Sleep Apnea Symptoms: Sleep Apnea Explained
Sleep Apnea as a Disorder
Obstructive Sleep Apnea (OSA) is one of the most common sleep disorders, and affects an estimated 20-30 million Americans. People most likely to have OSA are those who snore loudly and are over weight, or who have high blood pressure or some physical abnormality in the nose throat, or other parts of the upper airway. It can be diagnosed easily with an over night baseline polysomnography, and can be treated easily with CPAP.
Certain mechanical and structural problems in the upper airway cause interruptions in breathing during sleep. In some people, obstructive sleep apnea occurs when the throat muscles of the soft palate at the base of the throat relax, the airway becomes blocked making breathing labored and noisy, and sometimes even completely stopping it.
When the airway stays open, a person is able to breathe normally throughout the night, which allows him/her to stay asleep. When the airways closes at night, the person stops breathing momentarily. When he/she begins breathing again, this causes a brief interruption in sleep. People with sleep apnea have difficulty staying asleep at night because interruptions in their breathing patterns cause arousals and/or awakenings.
Obstructive sleep apnea is closely associated with obesity. A short, fat, heavy neck puts a lot of pressure on the airway, particularly when the person is in the supine position. When the person falls asleep and the muscles in this area relax, the weight of the chest and neck can close the airway. During REM sleep, the most restful stage of sleep, the muscles are very relaxed. This relaxing of muscles increases the likelihood of the airway obstructing. Therefore, the most stressful stages of sleep are the stages that are affected by sleep apnea the most. This can lead to Excessive Daytime Sleepiness (EDS) and Hypersomnolence.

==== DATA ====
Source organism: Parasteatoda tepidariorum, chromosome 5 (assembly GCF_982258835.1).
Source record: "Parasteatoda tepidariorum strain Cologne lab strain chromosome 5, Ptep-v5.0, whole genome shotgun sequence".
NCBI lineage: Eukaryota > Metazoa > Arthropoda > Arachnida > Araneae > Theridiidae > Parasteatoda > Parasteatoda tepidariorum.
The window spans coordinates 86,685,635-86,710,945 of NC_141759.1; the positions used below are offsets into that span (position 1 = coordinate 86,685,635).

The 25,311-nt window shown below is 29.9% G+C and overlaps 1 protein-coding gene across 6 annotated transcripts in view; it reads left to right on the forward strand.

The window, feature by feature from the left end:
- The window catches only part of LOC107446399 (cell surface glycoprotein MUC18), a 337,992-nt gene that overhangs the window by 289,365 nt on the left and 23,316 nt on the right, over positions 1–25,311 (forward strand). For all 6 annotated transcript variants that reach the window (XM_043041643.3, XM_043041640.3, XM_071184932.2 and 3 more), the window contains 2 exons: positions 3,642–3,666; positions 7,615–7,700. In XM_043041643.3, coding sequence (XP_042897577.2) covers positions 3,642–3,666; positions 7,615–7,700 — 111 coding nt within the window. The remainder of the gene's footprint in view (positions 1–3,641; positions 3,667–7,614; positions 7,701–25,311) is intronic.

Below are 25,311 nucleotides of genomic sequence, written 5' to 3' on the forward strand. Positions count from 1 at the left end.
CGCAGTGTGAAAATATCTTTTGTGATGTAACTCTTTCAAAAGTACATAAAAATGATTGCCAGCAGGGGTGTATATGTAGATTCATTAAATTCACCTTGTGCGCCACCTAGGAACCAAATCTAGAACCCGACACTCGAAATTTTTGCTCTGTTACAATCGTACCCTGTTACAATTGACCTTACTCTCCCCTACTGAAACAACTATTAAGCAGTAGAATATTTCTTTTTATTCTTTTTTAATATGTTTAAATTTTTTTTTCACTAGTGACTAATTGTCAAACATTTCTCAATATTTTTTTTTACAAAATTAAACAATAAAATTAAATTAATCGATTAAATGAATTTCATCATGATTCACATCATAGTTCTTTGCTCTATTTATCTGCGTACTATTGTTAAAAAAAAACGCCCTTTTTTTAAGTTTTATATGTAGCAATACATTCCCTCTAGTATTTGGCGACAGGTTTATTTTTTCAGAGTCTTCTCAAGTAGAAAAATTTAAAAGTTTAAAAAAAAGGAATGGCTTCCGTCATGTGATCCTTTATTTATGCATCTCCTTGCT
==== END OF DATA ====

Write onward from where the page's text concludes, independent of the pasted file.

Obstructive sleep apnea is closely associated with abnormally sized structures (including tonsils, adenoids, tongue, palates, and many others) in the throat an upper airway. As these structures increase in size, the size of the airways decreases, and the likelihood of the partial or complete obstruction increases.
In addition to causing daytime sleepiness, OSA can cause a number of serious health problems. When obstructions in the airways occur the oxygen level in the blood (SaO2) decreases and the heart works harder to pump the blood through the body. This can lead to neurological disorders, strokes and cardiac problems. It is not uncommon for patients with OSA to have an extensive medical history including strokes, heart attacks, EKG arrhythmias, and fatigue related motor vehicle accidents. They also have decreased quality of life to EDS.